We have several thousand large (10M<lines) text files produced by a windows machine.

We need to change the file encoding of these files from cp1252 to utf-8, replace any bare Unix LF sequences (i.e. \n) with spaces, then replace the DOS line end sequences ("CR-LF", i.e \r\n) with Unix line end sequences (i.e. \n).

The dos2unix utility is not available for this task.

We've written a bash function to package these operations together using iconv and sed, with iconv doing the encoding and sed dealing with the LF/CRLF sequences.

It first changes the encoding, then replaces \r\n sequences with a placeholder. It then replaces remaining \n with , and finally replaces the placeholders with \n:

post_extract() {

    iconv --from-code=CP1252 --to-code=UTF-8 $1 | \
    sed 's/\\r\\n/@PLACEHOLDER@/g' | \
    sed 's/\\n/ /g' | \
    sed 's/@PLACEHOLDER@/\\n/g' > $2


I'm not used to writing shell functions.

There may be many edge cases and other considerations not handled here but this first pass works. To be specific with how this function is used in practice, it is sent to the --to-command= argument of a call to tar, such that the above process is performed for every file extracted from the tar archive. Use case is preprocessing tabular data for upload to a database.

I'm not sure if we can do the operation in place or not.

Open to using tools other than sed, e.g. tr, awk or perl (though I don't think the latter is necessary).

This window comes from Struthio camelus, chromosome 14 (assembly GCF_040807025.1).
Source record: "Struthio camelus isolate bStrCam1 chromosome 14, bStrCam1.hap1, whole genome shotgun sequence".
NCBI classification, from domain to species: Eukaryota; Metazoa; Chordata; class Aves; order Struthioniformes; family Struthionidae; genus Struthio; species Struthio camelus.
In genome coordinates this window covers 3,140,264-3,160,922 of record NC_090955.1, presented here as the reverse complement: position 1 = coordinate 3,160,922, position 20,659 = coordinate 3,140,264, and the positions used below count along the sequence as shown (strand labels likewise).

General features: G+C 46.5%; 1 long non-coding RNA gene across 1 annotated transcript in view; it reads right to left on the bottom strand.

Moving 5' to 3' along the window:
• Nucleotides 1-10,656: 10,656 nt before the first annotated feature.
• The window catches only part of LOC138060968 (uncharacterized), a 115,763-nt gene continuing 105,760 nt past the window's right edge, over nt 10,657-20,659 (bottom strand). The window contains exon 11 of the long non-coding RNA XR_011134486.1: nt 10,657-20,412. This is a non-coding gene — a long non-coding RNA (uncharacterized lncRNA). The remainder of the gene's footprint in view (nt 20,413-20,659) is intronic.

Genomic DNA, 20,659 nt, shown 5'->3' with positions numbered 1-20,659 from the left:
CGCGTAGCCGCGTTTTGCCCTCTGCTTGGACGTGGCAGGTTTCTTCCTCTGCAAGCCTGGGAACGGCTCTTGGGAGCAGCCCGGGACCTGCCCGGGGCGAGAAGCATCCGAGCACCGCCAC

(Highly simplified) example input:


Example output:

apple|orange| |lemon\nrasperry|strawberry|mango| \n

1 Answer 1


There's nothing Bash-specific here, so consider using plain sh for lower overheads.

The unquoted expansions of $1 and $2 are subject to word-splitting, and you probably don't want that - use "$1" and "$2" respectively.

It looks like you're over-escaping \r\n, unless you actually meant to handle those four characters (backslash, r, backslash, n). If we're handling ASCII CR and NL, then we need single backslashes for sed (the single quotes prevent shell expanding them).

There's a small risk that the input might contain the magic @PLACEHOLDER@ sequence, and no matter how unlikely you make it, there's always a finite probability that it will turn up. It's worth cultivating a habit that such things aren't needed - that's the sort of "unlikely" input that gets exploited for security breaches.

We're never going to match a newline in our sed commands, because sed is line-oriented. We would need an entirely different sed program, that removes \r$ (i.e. CR at end of line), and for lines that don't end in CR, read in the following line using the N command and replace the resulting newline with space).

In any case, sed always writes complete lines of output - if input finishes with an incomplete line (no newline) then there's no way to prevent sed from corrupting that.

An alternative would be to use Perl (I know you said that might be overkill). It can simply replace all newlines not preceded by CR by using a negative lookbehind assertion: s/(?<!\r)\n/ /g. And can slurp the entire file rather than operating on individual lines:

perl -g -pe 's/(?<!\r)\n/ /g; s/\r\n/\n/g;'

We might be able to get Perl to do the character-code conversion too. perl -C6 ensures that standard output and error are UTF-8, so if we can put its input stream into windows-1252, we'll have a short single program rather than needing a pipeline with iconv. I'm not sure we can do that with -p - we might need to provide the read-execute-write loop ourselves in that case.


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